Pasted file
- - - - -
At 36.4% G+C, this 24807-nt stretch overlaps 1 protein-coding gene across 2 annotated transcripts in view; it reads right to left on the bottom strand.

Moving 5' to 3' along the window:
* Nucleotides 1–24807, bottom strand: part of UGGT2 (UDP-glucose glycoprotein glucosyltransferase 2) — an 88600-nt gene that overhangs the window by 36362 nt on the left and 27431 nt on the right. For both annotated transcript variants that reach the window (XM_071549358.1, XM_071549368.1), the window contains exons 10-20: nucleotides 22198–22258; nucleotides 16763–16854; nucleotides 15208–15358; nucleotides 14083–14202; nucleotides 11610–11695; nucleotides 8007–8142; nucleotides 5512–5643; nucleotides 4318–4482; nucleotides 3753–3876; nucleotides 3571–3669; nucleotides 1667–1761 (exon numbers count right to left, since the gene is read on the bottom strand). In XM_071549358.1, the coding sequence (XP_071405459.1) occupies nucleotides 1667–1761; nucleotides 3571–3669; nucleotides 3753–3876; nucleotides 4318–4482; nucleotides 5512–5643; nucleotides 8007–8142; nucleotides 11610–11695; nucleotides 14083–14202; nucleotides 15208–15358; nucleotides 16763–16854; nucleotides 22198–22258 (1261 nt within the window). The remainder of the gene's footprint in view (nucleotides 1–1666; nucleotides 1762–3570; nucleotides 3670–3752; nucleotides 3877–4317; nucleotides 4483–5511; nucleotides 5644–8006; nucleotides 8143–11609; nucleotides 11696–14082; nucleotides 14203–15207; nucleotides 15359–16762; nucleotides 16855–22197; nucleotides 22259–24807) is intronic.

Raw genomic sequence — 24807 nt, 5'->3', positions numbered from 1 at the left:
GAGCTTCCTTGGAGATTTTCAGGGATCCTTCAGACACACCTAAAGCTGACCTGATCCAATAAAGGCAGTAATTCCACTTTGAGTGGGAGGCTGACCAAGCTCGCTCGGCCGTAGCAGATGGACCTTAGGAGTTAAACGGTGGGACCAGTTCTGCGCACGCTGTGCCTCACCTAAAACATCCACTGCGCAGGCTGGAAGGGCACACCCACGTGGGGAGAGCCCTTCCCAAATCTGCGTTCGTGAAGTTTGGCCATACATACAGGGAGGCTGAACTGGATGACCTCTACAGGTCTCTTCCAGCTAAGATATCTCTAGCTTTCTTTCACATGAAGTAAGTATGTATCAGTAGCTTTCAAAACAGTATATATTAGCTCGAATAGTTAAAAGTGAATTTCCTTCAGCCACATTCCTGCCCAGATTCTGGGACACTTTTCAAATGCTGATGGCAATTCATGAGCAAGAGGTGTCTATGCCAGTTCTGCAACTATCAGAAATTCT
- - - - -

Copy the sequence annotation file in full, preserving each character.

At 36.4% G+C, this 24807-nt stretch overlaps 1 protein-coding gene across 2 annotated transcripts in view; it reads right to left on the bottom strand.

Moving 5' to 3' along the window:
* Nucleotides 1–24807, bottom strand: part of UGGT2 (UDP-glucose glycoprotein glucosyltransferase 2) — an 88600-nt gene that overhangs the window by 36362 nt on the left and 27431 nt on the right. For both annotated transcript variants that reach the window (XM_071549358.1, XM_071549368.1), the window contains exons 10-20: nucleotides 22198–22258; nucleotides 16763–16854; nucleotides 15208–15358; nucleotides 14083–14202; nucleotides 11610–11695; nucleotides 8007–8142; nucleotides 5512–5643; nucleotides 4318–4482; nucleotides 3753–3876; nucleotides 3571–3669; nucleotides 1667–1761 (exon numbers count right to left, since the gene is read on the bottom strand). In XM_071549358.1, the coding sequence (XP_071405459.1) occupies nucleotides 1667–1761; nucleotides 3571–3669; nucleotides 3753–3876; nucleotides 4318–4482; nucleotides 5512–5643; nucleotides 8007–8142; nucleotides 11610–11695; nucleotides 14083–14202; nucleotides 15208–15358; nucleotides 16763–16854; nucleotides 22198–22258 (1261 nt within the window). The remainder of the gene's footprint in view (nucleotides 1–1666; nucleotides 1762–3570; nucleotides 3670–3752; nucleotides 3877–4317; nucleotides 4483–5511; nucleotides 5644–8006; nucleotides 8143–11609; nucleotides 11696–14082; nucleotides 14203–15207; nucleotides 15359–16762; nucleotides 16855–22197; nucleotides 22259–24807) is intronic.

Raw genomic sequence — 24807 nt, 5'->3', positions numbered from 1 at the left:
GAGCTTCCTTGGAGATTTTCAGGGATCCTTCAGACACACCTAAAGCTGACCTGATCCAATAAAGGCAGTAATTCCACTTTGAGTGGGAGGCTGACCAAGCTCGCTCGGCCGTAGCAGATGGACCTTAGGAGTTAAACGGTGGGACCAGTTCTGCGCACGCTGTGCCTCACCTAAAACATCCACTGCGCAGGCTGGAAGGGCACACCCACGTGGGGAGAGCCCTTCCCAAATCTGCGTTCGTGAAGTTTGGCCATACATACAGGGAGGCTGAACTGGATGACCTCTACAGGTCTCTTCCAGCTAAGATATCTCTAGCTTTCTTTCACATGAAGTAAGTATGTATCAGTAGCTTTCAAAACAGTATATATTAGCTCGAATAGTTAAAAGTGAATTTCCTTCAGCCACATTCCTGCCCAGATTCTGGGACACTTTTCAAATGCTGATGGCAATTCATGAGCAAGAGGTGTCTATGCCAGTTCTGCAACTATCAGAAATTCT